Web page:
Many employers are lamenting the fact that the National Labor Relations Board has instigated tremendous changes in recent months. Over the last year or two, we’ve seen more legal and policy changes that require our attention than we had in the last four decades. The new U.S. labor laws can seem biased, and it’s easy to feel that these regulatory agencies are trying to force even great employers to accept the added expense and mandates of union representation.
Succeeding as a business means you’ve got to work to forge a relationship with employees that creates an engaged and productive workforce, despite the hurdles the Department Of Labor and the NLRB have placed in front of you. You may wonder how you can succeed as a union-free business and maintain a great relationship with your workers. You may feel that you, as a blameless employer, are being made to accept the added expense and mandates of union representation. Learning more about the latest U.S. labor laws and their regulations, as well as keeping up to date with current labor union news, can help your company stay union-free.
Up-to-Date Changes in the U.S. Labor Laws
Some of the most recent changes to U.S. labor union laws include:
- You can’t restrict your workers from discussing a union or their benefits during their off-the-clock hours, such as during their lunch periods. You can’t even prevent this verbal discussion if it appears to annoy their co-workers.
- If you hire temporary employees or direct hires from a staffing agency that is unionized, these employees can legally ask for higher wages, better benefits and other perks from your company. This type of “bargaining” falls under the new law regarding joint employer relationships.
- New overtime rules from the Department of Labor means employees can now demand a pay raise or enjoy overtime protection because their employers must be willing to pay overtime or increase their pay rate to $913 per week (21 states are currently suing over this mandate).
- Unionized employers no longer have the right to independently make decisions without offering the choice to bargain with the union, due to new limitations on Management Rights Clauses.
How to Stay Union-Free as Laws Continue To Change
One of the ways you can protect your business is to stay up to date on all labor union news. And then, as things change, make it a point to update your employee handbook annually with all new U.S. labor laws. Have it reviewed by your labor attorney. Don’t use what the NLRB calls “chilling” language (referring to employees’ Section 7 Rights), or language that prohibits your employees from discussing the union with other co-workers when clocked out, yet still at the job site. These times include lunchtime and breaks – if they clock out.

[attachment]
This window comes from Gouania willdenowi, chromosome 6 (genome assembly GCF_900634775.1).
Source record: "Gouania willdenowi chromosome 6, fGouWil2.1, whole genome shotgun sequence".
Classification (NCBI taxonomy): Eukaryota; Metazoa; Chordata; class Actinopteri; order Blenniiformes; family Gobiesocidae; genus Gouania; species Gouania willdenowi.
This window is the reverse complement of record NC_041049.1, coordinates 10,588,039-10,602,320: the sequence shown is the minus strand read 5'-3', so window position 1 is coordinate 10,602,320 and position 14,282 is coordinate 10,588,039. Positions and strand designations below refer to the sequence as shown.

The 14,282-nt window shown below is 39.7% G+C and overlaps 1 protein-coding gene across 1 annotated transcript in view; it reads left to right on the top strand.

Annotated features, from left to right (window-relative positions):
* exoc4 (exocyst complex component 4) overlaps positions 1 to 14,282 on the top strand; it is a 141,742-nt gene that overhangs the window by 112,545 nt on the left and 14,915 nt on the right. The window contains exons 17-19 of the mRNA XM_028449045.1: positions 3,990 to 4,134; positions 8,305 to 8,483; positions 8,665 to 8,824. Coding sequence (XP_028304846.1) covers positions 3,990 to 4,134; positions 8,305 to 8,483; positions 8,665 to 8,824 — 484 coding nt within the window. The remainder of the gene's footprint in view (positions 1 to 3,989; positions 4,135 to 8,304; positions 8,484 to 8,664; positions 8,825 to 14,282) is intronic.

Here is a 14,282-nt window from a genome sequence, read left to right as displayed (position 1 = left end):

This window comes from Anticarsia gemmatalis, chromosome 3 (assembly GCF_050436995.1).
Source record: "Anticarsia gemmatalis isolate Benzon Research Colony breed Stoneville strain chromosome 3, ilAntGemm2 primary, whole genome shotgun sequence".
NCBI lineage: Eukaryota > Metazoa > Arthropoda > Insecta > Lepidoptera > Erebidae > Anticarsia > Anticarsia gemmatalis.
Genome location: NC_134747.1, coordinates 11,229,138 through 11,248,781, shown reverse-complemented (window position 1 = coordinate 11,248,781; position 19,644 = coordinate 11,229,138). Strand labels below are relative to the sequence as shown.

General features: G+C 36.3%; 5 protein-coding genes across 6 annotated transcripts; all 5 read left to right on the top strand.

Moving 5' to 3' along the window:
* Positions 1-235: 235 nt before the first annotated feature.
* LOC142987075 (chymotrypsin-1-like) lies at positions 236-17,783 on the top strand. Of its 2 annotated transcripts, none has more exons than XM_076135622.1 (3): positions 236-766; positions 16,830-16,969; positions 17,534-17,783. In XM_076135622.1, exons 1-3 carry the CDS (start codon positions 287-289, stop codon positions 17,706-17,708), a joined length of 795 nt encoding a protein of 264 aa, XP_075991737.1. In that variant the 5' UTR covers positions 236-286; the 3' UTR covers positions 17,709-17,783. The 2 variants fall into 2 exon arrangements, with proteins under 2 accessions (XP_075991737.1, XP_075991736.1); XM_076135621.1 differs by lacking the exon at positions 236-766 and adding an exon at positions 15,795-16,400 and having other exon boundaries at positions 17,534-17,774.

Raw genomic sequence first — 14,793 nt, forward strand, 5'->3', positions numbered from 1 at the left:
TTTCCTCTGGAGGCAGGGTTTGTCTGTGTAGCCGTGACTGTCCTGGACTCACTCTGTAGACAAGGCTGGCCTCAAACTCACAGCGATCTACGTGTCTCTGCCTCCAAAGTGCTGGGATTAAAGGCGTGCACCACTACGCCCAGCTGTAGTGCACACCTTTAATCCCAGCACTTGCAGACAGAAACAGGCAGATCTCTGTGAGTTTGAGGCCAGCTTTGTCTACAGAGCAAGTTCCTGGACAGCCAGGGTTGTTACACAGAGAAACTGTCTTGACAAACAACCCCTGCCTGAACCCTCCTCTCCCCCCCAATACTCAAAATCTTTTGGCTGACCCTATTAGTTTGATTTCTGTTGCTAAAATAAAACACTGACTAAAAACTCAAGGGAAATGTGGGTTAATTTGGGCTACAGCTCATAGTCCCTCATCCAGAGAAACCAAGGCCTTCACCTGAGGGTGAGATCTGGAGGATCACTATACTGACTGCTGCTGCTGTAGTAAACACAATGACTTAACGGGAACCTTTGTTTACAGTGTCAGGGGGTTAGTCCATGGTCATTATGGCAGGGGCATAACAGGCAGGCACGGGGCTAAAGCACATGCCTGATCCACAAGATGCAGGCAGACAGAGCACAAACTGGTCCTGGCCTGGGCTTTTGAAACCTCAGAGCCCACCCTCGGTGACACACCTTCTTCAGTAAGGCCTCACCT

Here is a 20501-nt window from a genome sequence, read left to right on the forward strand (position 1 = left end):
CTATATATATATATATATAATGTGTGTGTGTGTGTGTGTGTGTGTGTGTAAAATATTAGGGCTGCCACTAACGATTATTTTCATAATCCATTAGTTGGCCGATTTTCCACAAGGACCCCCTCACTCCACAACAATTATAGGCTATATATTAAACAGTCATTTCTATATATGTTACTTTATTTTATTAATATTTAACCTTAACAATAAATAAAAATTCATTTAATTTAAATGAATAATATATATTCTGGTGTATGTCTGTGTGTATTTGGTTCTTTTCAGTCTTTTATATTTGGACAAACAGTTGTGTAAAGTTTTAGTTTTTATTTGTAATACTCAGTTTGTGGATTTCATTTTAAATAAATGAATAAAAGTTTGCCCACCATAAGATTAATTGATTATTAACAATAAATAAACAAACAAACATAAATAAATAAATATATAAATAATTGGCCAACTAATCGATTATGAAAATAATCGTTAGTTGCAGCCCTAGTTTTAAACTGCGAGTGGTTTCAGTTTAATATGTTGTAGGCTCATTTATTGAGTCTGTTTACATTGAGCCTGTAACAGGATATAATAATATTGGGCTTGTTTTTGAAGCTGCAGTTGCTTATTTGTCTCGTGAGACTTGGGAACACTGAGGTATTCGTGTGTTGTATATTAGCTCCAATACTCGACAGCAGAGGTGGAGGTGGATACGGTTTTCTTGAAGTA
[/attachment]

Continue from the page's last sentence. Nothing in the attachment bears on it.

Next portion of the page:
Before hiring temporary employees or direct hires, ask the staffing agency if those workers are unionized. Armed with that knowledge, you can search elsewhere for qualified temporary staff who won’t demand more pay or benefits than your permanent workers.
Make sure your handbook includes an overtime policy that discourages employees from working more than 40 hours a week. More than 40, and they must get administrative approval before working the extra hours. Clarify in the policy that this includes reading reports, emails, or other work-related activities at home or in another non-work environment. Otherwise, you may find that you have to hire more workers to get the job done adequately or raise the costs of your products or services. This new standard is specially injurious to small companies or those classified as “mid-sized.”
Although these new U.S. labor laws outlined above are making it more and more difficult to keep unions out of your business, your best approach is constantly to work to become an employer of choice; a company where engaged and productive employees experience a high level of contentment and satisfaction. This effort has become as vital to the health of your business as monitoring the bottom line and now needs constant attention. Educate yourself and your team on all U.S. labor laws and employ smart legal counsel to help you abide by these regulations.
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